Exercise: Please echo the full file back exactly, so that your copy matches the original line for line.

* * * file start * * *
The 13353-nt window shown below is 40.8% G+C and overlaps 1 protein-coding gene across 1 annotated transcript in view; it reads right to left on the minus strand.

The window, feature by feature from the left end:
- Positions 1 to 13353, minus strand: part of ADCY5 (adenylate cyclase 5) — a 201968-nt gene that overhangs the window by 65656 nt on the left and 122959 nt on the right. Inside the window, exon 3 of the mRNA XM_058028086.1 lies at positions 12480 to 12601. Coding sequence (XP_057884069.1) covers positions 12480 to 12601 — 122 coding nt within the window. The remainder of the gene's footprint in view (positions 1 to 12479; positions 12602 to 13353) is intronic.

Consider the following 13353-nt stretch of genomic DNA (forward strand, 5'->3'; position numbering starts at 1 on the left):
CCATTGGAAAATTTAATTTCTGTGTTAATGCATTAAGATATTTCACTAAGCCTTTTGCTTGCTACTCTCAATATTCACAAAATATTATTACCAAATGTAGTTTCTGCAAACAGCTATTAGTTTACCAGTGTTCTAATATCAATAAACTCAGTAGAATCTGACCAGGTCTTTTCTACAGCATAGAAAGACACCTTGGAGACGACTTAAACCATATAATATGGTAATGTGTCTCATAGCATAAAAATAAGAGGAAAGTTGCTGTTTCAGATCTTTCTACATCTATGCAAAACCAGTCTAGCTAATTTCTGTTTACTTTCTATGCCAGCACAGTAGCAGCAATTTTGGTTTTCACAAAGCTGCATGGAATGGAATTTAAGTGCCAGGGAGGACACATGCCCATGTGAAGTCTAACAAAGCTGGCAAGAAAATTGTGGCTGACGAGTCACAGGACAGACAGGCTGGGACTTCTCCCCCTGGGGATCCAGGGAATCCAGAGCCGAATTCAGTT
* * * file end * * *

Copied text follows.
The 13353-nt window shown below is 40.8% G+C and overlaps 1 protein-coding gene across 1 annotated transcript in view; it reads right to left on the minus strand.

The window, feature by feature from the left end:
- Positions 1 to 13353, minus strand: part of ADCY5 (adenylate cyclase 5) — a 201968-nt gene that overhangs the window by 65656 nt on the left and 122959 nt on the right. Inside the window, exon 3 of the mRNA XM_058028086.1 lies at positions 12480 to 12601. Coding sequence (XP_057884069.1) covers positions 12480 to 12601 — 122 coding nt within the window. The remainder of the gene's footprint in view (positions 1 to 12479; positions 12602 to 13353) is intronic.

Consider the following 13353-nt stretch of genomic DNA (forward strand, 5'->3'; position numbering starts at 1 on the left):
CCATTGGAAAATTTAATTTCTGTGTTAATGCATTAAGATATTTCACTAAGCCTTTTGCTTGCTACTCTCAATATTCACAAAATATTATTACCAAATGTAGTTTCTGCAAACAGCTATTAGTTTACCAGTGTTCTAATATCAATAAACTCAGTAGAATCTGACCAGGTCTTTTCTACAGCATAGAAAGACACCTTGGAGACGACTTAAACCATATAATATGGTAATGTGTCTCATAGCATAAAAATAAGAGGAAAGTTGCTGTTTCAGATCTTTCTACATCTATGCAAAACCAGTCTAGCTAATTTCTGTTTACTTTCTATGCCAGCACAGTAGCAGCAATTTTGGTTTTCACAAAGCTGCATGGAATGGAATTTAAGTGCCAGGGAGGACACATGCCCATGTGAAGTCTAACAAAGCTGGCAAGAAAATTGTGGCTGACGAGTCACAGGACAGACAGGCTGGGACTTCTCCCCCTGGGGATCCAGGGAATCCAGAGCCGAATTCAGTT